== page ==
New car registrations in the United Kingdom continued to climb in February, up 3.8% to 91,460 units. February typically accounts for less than 4% of the annual new car market as buyers await the first of the year’s biannual registration ‘plate changes’ on March 1.
Year-to-date figures also showed strong growth, up 5.2% to 289,051, setting the market on course to reach the Society of Motor Manufacturers and Traders’ 2.5 million unit year-end forecast.
Business registrations (fleets of less than 25 cars) experienced 47% growth in February while registrations of fleet cars rose 0.5% to 46.7% in February, as usual accounting for the majority of new cars registered.
Registrations to private buyers remained stable in February, climbing 1.8% to 44.2% year-to-date.
Throughout 2001, the UK new car market experienced record growth levels pushing the rolling 12 month average from 2.2 million units to 2.5 million units.
New car registrations have stayed around the 2.5 million unit mark since 2002 showing stability in the UK market, which is now the second largest in Europe.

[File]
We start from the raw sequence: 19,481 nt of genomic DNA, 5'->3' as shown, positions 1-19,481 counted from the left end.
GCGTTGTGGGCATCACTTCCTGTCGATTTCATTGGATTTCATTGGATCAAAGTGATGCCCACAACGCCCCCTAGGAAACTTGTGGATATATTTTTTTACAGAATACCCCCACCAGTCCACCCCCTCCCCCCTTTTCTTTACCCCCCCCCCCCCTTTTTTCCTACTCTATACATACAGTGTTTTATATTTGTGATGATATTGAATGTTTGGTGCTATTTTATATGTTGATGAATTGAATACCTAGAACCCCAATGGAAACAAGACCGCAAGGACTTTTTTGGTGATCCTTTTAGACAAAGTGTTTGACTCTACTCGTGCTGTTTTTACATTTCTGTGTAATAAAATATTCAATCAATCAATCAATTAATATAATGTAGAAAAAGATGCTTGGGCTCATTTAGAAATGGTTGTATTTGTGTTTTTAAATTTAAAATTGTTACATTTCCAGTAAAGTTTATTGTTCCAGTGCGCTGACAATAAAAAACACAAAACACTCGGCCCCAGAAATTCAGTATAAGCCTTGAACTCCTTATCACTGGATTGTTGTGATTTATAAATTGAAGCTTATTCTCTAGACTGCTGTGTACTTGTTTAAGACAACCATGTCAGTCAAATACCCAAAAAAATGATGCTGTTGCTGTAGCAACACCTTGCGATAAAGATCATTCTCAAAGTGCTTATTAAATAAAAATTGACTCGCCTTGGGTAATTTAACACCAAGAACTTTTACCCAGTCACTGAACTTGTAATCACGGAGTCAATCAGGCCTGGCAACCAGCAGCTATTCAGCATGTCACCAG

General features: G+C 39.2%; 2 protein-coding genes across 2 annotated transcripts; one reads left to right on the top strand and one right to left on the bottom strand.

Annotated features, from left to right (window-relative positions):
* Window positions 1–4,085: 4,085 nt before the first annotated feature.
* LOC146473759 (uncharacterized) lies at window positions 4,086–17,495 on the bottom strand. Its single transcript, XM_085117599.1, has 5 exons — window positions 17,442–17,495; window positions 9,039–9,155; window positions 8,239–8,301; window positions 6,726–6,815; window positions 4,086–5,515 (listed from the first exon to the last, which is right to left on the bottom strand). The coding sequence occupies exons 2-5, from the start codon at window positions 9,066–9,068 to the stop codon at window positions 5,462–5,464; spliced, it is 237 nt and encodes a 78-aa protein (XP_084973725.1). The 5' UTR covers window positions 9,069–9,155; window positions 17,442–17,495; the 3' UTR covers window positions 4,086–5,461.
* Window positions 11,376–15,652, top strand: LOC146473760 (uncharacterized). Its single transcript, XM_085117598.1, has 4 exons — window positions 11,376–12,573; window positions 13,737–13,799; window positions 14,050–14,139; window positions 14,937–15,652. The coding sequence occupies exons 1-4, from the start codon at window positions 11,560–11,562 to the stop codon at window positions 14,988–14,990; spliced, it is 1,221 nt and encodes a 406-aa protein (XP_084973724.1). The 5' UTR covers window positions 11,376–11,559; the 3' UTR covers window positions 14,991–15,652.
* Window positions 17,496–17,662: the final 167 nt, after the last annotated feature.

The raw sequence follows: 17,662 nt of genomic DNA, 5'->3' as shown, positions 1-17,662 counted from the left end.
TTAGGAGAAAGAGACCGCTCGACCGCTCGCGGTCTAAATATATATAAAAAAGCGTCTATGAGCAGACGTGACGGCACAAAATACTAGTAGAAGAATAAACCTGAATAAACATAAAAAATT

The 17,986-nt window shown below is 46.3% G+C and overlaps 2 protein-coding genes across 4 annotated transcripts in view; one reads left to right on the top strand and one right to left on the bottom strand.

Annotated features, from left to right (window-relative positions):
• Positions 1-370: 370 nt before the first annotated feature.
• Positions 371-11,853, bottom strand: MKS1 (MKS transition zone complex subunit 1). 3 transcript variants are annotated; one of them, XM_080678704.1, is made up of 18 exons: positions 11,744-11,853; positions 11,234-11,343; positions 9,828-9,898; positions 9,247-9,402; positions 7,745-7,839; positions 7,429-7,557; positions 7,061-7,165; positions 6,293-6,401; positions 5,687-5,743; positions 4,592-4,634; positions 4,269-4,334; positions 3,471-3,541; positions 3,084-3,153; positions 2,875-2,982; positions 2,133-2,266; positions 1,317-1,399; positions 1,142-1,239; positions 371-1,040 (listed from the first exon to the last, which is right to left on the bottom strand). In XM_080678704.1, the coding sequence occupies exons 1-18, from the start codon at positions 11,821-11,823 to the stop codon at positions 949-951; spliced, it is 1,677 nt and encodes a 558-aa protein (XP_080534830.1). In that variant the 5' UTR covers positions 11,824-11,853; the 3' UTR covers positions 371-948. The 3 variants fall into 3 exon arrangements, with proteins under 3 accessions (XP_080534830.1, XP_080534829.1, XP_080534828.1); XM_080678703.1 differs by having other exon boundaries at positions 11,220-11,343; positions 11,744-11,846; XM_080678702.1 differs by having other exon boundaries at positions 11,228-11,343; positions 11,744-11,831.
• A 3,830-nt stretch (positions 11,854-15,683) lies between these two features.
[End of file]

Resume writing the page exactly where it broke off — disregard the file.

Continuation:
Expectations for the key March market –the new ’04’ number plates began to be issued on the first of the month – are for the growth momentum to continue, with volumes expected to exceed last year’s record 438,075 units.
Five supermini models featured in February’s top 10 best-sellers’ list. Superminis continue to dominate the market, accounting for 33.1% of all new cars registered.
The sports car segment saw the biggest monthly rise, leaping 71.5% to 2,037 units. MPVs (UK-speak for ‘minivan’) and luxury cars also experienced growth, climbing 52.4% and 25.4% respectively.
Demand for diesel-powered cars continued to thrive as registrations jumped 20% in February to 27,255. Diesel penetration rose from 25.8% to 29.8% in the month, while year-to-date penetration reached 30.8%, still somewhat behind the 50%-plus now reached in some European markets. The industry expects the growth in diesel registrations to continue, with diesel predicted to account for 33% of the total market by 2005.